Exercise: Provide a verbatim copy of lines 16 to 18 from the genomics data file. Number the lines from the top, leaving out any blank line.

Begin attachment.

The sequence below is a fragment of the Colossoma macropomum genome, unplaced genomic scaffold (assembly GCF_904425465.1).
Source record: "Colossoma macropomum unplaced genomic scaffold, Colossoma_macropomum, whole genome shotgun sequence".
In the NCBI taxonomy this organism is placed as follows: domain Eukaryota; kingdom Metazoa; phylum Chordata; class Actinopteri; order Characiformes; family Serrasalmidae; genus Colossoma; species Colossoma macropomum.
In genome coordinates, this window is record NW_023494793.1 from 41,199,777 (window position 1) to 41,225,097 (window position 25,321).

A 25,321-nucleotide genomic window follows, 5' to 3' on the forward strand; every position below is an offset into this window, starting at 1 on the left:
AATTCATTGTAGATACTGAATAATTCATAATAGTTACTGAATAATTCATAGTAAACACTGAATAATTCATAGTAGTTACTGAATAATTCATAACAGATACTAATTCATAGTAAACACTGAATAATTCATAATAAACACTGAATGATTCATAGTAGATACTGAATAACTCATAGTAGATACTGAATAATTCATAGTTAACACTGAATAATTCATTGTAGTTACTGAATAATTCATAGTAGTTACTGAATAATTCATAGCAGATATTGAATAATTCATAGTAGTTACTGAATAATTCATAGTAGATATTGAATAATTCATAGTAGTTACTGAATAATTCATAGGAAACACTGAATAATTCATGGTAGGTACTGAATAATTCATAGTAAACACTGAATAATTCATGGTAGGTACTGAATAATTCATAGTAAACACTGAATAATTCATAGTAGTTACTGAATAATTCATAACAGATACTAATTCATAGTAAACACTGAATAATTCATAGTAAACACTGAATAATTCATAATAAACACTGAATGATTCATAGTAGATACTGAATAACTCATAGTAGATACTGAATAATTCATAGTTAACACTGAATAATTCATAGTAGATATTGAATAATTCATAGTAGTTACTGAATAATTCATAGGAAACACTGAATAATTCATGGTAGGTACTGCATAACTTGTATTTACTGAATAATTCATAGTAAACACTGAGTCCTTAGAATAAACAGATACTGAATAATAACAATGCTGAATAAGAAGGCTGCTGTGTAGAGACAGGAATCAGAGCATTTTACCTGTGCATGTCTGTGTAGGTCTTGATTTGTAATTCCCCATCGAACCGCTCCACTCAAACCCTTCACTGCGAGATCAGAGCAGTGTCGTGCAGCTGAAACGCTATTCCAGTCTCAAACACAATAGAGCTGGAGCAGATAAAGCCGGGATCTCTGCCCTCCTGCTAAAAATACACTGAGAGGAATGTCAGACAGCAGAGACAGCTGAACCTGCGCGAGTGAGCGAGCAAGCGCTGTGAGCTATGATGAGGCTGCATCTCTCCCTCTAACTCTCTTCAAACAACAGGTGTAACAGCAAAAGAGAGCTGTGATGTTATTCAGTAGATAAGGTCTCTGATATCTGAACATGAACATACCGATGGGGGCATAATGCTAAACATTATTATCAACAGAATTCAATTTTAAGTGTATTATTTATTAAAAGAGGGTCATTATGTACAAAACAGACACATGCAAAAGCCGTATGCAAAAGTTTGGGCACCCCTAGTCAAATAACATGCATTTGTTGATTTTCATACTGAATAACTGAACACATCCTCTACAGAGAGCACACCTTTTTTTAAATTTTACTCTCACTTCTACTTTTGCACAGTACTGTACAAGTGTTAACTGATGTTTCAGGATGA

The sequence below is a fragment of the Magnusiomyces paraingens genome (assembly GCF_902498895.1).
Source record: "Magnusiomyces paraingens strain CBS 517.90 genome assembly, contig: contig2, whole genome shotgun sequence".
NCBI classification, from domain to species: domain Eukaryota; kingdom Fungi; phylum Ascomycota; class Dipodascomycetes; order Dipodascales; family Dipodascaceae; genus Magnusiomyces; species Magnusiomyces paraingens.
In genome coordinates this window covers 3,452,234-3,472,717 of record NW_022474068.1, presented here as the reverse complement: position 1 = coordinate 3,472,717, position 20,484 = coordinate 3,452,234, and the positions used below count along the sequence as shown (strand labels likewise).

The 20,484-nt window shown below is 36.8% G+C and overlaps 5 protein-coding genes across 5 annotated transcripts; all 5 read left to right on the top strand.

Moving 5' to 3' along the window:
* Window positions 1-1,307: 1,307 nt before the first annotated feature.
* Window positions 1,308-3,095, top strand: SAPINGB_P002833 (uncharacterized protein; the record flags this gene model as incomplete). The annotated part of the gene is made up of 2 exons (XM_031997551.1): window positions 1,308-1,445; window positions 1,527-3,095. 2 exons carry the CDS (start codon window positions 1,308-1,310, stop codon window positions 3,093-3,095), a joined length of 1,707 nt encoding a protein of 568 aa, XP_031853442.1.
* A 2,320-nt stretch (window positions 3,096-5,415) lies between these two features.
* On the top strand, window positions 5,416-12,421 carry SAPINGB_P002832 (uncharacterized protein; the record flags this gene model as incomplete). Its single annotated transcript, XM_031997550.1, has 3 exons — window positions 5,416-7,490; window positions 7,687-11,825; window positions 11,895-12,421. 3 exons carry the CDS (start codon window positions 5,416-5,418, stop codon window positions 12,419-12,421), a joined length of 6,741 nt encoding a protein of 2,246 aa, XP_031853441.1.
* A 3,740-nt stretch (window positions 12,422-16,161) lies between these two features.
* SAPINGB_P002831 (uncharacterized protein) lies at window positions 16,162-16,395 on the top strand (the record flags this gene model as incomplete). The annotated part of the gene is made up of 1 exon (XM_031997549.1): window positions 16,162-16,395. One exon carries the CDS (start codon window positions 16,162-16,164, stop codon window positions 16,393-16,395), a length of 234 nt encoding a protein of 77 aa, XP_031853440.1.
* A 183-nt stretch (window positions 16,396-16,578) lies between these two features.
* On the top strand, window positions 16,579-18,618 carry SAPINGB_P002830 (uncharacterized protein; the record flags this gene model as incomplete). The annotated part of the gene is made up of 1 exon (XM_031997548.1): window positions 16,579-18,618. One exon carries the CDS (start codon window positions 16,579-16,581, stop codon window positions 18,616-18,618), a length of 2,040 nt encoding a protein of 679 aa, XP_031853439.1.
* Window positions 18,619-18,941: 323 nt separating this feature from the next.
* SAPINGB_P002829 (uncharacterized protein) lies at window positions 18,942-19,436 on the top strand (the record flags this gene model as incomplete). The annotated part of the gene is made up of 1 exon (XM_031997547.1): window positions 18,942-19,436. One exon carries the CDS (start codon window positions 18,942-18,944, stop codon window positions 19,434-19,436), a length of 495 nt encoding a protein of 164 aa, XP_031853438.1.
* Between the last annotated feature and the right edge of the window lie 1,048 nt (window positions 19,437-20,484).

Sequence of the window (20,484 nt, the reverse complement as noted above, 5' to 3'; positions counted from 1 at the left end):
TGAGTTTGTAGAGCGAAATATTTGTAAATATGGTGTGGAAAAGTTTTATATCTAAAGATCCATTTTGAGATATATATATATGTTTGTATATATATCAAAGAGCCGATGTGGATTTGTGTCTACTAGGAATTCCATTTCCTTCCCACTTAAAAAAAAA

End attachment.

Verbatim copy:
* On the top strand, window positions 5,416-12,421 carry SAPINGB_P002832 (uncharacterized protein; the record flags this gene model as incomplete). Its single annotated transcript, XM_031997550.1, has 3 exons — window positions 5,416-7,490; window positions 7,687-11,825; window positions 11,895-12,421. 3 exons carry the CDS (start codon window positions 5,416-5,418, stop codon window positions 12,419-12,421), a joined length of 6,741 nt encoding a protein of 2,246 aa, XP_031853441.1.
* A 3,740-nt stretch (window positions 12,422-16,161) lies between these two features.
* SAPINGB_P002831 (uncharacterized protein) lies at window positions 16,162-16,395 on the top strand (the record flags this gene model as incomplete). The annotated part of the gene is made up of 1 exon (XM_031997549.1): window positions 16,162-16,395. One exon carries the CDS (start codon window positions 16,162-16,164, stop codon window positions 16,393-16,395), a length of 234 nt encoding a protein of 77 aa, XP_031853440.1.